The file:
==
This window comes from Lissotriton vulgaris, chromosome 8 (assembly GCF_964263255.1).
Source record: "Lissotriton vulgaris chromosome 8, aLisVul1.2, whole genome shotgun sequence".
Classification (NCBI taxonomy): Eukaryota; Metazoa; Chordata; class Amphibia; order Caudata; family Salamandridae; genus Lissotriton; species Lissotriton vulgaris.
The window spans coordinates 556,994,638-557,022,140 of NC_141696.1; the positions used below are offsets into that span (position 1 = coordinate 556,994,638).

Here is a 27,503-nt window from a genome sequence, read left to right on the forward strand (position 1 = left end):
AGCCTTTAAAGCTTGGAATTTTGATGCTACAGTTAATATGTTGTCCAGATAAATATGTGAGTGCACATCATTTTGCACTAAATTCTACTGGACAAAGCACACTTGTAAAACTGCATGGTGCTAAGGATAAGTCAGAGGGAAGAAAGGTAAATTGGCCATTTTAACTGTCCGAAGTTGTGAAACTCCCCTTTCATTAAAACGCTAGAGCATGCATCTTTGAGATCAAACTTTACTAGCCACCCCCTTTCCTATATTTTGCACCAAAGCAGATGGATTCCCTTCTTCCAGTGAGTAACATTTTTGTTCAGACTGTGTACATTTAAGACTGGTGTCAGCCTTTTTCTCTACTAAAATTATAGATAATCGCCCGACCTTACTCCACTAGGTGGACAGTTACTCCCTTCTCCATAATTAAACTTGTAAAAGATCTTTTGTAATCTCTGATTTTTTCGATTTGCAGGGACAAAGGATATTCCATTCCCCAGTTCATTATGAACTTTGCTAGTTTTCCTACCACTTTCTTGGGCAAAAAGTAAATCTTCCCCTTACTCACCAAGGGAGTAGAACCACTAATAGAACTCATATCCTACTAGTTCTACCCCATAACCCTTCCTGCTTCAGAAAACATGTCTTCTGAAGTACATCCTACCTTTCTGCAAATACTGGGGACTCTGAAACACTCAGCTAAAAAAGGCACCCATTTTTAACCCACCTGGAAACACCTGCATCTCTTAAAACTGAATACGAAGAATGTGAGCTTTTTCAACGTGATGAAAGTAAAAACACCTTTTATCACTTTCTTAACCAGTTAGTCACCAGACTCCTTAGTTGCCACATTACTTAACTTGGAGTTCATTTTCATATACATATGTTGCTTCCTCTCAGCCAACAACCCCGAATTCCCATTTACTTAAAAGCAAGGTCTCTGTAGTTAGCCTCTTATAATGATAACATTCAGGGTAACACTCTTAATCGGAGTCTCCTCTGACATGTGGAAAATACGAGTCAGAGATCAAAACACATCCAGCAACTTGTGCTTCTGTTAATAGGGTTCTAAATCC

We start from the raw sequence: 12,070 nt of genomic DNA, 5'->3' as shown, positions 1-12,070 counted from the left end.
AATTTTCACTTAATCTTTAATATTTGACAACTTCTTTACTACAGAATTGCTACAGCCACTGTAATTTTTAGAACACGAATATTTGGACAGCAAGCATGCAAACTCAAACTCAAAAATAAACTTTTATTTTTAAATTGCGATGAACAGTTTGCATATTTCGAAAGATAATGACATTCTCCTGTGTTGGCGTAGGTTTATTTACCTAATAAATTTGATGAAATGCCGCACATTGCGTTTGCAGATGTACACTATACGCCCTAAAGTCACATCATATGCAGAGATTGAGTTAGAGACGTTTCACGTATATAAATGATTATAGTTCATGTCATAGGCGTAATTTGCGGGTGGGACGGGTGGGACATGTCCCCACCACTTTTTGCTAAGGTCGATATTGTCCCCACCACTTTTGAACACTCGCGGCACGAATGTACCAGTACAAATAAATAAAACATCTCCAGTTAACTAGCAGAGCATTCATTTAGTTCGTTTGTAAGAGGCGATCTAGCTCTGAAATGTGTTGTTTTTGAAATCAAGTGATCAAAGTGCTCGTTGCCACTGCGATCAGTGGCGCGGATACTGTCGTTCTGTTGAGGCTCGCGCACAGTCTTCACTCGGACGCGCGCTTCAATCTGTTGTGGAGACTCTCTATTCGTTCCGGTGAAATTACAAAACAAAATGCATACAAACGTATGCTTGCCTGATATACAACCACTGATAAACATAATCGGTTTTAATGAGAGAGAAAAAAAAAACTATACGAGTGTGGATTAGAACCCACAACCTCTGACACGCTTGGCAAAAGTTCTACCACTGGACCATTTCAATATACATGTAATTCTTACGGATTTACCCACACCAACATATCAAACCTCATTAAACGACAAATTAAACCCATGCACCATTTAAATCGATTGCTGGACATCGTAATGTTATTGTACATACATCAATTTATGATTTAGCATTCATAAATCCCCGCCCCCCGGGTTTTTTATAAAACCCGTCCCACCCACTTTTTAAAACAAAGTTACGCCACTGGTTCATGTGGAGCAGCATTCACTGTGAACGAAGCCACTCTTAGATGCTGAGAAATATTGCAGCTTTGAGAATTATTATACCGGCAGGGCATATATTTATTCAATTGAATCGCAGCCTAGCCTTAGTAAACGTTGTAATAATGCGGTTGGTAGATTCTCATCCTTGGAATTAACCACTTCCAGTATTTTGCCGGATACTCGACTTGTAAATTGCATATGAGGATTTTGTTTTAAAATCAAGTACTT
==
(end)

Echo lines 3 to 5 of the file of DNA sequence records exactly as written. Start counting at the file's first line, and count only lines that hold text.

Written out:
Classification (NCBI taxonomy): Eukaryota; Metazoa; Chordata; class Amphibia; order Caudata; family Salamandridae; genus Lissotriton; species Lissotriton vulgaris.
The window spans coordinates 556,994,638-557,022,140 of NC_141696.1; the positions used below are offsets into that span (position 1 = coordinate 556,994,638).

Here is a 27,503-nt window from a genome sequence, read left to right on the forward strand (position 1 = left end):